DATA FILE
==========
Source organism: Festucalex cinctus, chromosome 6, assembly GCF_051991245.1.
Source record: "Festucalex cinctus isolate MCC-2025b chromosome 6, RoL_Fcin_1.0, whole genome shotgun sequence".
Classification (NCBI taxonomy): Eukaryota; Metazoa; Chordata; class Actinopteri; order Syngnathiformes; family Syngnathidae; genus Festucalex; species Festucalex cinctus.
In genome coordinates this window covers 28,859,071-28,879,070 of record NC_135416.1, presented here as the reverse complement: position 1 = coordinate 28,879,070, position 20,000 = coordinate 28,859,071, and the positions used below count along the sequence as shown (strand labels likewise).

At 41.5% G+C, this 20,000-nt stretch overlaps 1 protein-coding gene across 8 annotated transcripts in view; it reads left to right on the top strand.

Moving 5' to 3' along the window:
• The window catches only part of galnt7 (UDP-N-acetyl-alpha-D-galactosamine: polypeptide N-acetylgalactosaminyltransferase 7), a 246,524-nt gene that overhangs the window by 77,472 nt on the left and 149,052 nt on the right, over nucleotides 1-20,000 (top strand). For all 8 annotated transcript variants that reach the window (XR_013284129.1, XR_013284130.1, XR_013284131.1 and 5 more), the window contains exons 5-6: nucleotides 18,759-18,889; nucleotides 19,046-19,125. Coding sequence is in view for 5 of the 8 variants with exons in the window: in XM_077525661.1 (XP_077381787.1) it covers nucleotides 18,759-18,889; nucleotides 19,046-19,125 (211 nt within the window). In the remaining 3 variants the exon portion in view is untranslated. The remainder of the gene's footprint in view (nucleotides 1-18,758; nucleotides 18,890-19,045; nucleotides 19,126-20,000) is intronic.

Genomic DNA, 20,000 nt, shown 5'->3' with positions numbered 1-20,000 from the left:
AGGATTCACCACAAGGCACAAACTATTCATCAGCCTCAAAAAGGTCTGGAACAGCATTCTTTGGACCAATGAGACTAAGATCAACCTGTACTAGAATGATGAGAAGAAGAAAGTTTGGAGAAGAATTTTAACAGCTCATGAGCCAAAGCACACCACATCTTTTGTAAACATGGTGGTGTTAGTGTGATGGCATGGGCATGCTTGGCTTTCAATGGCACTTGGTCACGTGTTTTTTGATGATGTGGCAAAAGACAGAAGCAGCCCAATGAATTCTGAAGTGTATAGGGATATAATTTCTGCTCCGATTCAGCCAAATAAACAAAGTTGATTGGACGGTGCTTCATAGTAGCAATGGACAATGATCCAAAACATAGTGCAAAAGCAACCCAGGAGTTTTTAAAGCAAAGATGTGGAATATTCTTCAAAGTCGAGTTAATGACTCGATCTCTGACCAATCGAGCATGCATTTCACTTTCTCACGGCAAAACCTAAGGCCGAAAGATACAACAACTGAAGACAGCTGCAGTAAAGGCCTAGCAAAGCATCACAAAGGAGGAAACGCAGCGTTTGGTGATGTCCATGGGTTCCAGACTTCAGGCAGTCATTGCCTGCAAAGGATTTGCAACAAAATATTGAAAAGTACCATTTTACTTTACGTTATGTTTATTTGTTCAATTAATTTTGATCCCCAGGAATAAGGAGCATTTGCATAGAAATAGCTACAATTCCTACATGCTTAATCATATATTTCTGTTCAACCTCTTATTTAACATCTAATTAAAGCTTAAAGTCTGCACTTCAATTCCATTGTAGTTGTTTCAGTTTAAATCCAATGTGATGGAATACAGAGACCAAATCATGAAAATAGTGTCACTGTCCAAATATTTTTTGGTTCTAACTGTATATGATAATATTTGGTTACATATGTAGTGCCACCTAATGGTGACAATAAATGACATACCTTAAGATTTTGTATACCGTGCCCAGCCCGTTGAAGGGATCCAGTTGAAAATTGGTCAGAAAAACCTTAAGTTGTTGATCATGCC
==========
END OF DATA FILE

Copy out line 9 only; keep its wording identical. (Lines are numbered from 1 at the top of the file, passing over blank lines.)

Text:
AGGATTCACCACAAGGCACAAACTATTCATCAGCCTCAAAAAGGTCTGGAACAGCATTCTTTGGACCAATGAGACTAAGATCAACCTGTACTAGAATGATGAGAAGAAGAAAGTTTGGAGAAGAATTTTAACAGCTCATGAGCCAAAGCACACCACATCTTTTGTAAACATGGTGGTGTTAGTGTGATGGCATGGGCATGCTTGGCTTTCAATGGCACTTGGTCACGTGTTTTTTGATGATGTGGCAAAAGACAGAAGCAGCCCAATGAATTCTGAAGTGTATAGGGATATAATTTCTGCTCCGATTCAGCCAAATAAACAAAGTTGATTGGACGGTGCTTCATAGTAGCAATGGACAATGATCCAAAACATAGTGCAAAAGCAACCCAGGAGTTTTTAAAGCAAAGATGTGGAATATTCTTCAAAGTCGAGTTAATGACTCGATCTCTGACCAATCGAGCATGCATTTCACTTTCTCACGGCAAAACCTAAGGCCGAAAGATACAACAACTGAAGACAGCTGCAGTAAAGGCCTAGCAAAGCATCACAAAGGAGGAAACGCAGCGTTTGGTGATGTCCATGGGTTCCAGACTTCAGGCAGTCATTGCCTGCAAAGGATTTGCAACAAAATATTGAAAAGTACCATTTTACTTTACGTTATGTTTATTTGTTCAATTAATTTTGATCCCCAGGAATAAGGAGCATTTGCATAGAAATAGCTACAATTCCTACATGCTTAATCATATATTTCTGTTCAACCTCTTATTTAACATCTAATTAAAGCTTAAAGTCTGCACTTCAATTCCATTGTAGTTGTTTCAGTTTAAATCCAATGTGATGGAATACAGAGACCAAATCATGAAAATAGTGTCACTGTCCAAATATTTTTTGGTTCTAACTGTATATGATAATATTTGGTTACATATGTAGTGCCACCTAATGGTGACAATAAATGACATACCTTAAGATTTTGTATACCGTGCCCAGCCCGTTGAAGGGATCCAGTTGAAAATTGGTCAGAAAAACCTTAAGTTGTTGATCATGCC